Gurkgren didn’t even respond. With another savage roar, he was a blur in the air. Blaster bolts soared, scorching and burning his flesh, but that didn’t matter to Gurkgren; he had only one purpose. Within seconds he was on Michael, and Gurkgren slashed viciously at his throat, going for a kill.

Michael rolled his head just enough to avoid death, but not enough to avoid the talons. They sunk deep into his face, leaving four deep red scars in the skin. Gurkgren roared again, even louder than before, and moved to slash again.

But the guards had regained their aim.

The shots rang out for forty seconds before they stopped.

Ten seconds after that, they had Michael out of the room and off to an emergency room.

Five seconds after Michael left, the room exploded in a blaze of fire, killing each and every guard who had taken a shot, and destroying what was left of the room. Days later, the investigators would identify a small package of non-lethal toxin mixed with two pounds of thermite as the source of the explosion.

Gurkgren had gotten his revenge.

Quifand's Avatar

02.23.2013 , 12:12 PM | #12
CHAPTER 9: Recovery

“CORAN? WHAT are you doing here?” Kaarn asked, confused and annoyed at the same time. Coran leaned in from his seat next to Kaarn, and Kaarn saw a serious look in his eye.

“Look,” Coran said quietly, looking side to side. “I have a bad feeling about this.”

“So you’re diverting from the plan because you have a bad feeling?”

“No, no,” Coran said, shaking his head in irritation. Then he stopped, took a breath, and then locked eyes with Kaarn. Shuddering slightly under Coran’s intense gaze, Kaarn withheld his comment.

“Do you trust me?” Coran asked seriously.

For a moment, Kaarn thought about making some form of a sarcastic reply, but he decided against it. “Yes,” he replied simply.

“Then trust me when I say that something bad is going to happen, and you need to follow me.”

“But how do you know something bad will happen?” Kaarn blurted out, unable to contain his confusion.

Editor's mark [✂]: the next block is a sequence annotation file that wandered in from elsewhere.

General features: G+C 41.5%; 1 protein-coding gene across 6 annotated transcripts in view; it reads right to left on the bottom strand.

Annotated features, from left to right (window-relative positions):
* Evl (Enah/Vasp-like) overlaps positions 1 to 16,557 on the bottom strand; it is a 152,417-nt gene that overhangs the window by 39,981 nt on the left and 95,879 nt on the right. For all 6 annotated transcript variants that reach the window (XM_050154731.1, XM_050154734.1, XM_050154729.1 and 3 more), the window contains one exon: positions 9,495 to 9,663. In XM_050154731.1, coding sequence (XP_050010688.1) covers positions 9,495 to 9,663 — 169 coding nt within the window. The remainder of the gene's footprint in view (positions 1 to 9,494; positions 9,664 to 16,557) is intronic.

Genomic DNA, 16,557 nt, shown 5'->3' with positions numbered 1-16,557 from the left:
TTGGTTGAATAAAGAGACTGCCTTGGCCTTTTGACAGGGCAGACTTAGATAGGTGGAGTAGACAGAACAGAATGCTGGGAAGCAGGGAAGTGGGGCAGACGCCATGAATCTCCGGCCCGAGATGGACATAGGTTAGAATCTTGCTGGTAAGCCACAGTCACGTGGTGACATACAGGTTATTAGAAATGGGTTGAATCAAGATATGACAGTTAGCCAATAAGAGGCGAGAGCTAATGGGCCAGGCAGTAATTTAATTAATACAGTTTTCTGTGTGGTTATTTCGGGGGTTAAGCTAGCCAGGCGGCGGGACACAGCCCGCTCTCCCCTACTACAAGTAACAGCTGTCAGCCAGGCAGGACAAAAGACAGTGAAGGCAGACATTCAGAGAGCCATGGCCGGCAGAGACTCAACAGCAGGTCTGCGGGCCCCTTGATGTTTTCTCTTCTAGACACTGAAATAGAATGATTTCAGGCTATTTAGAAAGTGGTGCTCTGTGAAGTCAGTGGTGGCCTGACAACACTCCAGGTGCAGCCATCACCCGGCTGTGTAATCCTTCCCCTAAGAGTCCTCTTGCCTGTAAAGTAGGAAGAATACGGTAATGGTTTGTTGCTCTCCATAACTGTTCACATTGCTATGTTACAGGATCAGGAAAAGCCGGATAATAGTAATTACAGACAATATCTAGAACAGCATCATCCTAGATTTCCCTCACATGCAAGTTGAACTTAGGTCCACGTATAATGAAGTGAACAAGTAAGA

Coran put a hand to his temple in pain, and snapped back at Kaarn, “I just do. I don’t know how, or why. But I know something bad is going to happen. Just trust me, come on!”

“Fine.” Kaarn said, giving in to Coran’s demands.

Following Coran out of the waiting area into the vast spaceport itself, Kaarn couldn’t help but wonder what was wrong. This wasn’t the first time Coran had… well, had some “feelings” about the mission. Remarkably, he always seemed to be right, but even armed with that knowledge, Kaarn found it hard to trust Coran when he was like this.

He wasn’t himself. He would start rambling, talking of visions and stars. Kaarn would hear the in-depth descriptions of planets galaxies away, hear talk of wars and heroes and Jedi and Sith. And then he would talk about him. The Master, although Kaarn had no idea who that was. He would become the subject of Coran’s “visions”. Describing him as a massive spider weaving a tremendous web, Coran would speak of him with part fear, and part what was almost envy.

Then, the episode would pass, and Coran would be back to normal.

Kaarn had tried many a time to help Coran deal with it, but it proved too difficult. It was an intangible, something Kaarn couldn’t manipulate, a problem that would leave Kaarn feeling weak and helpless.

Musing, Kaarn almost didn’t notice Coran go rigid. Well, until he ran into him, anyway.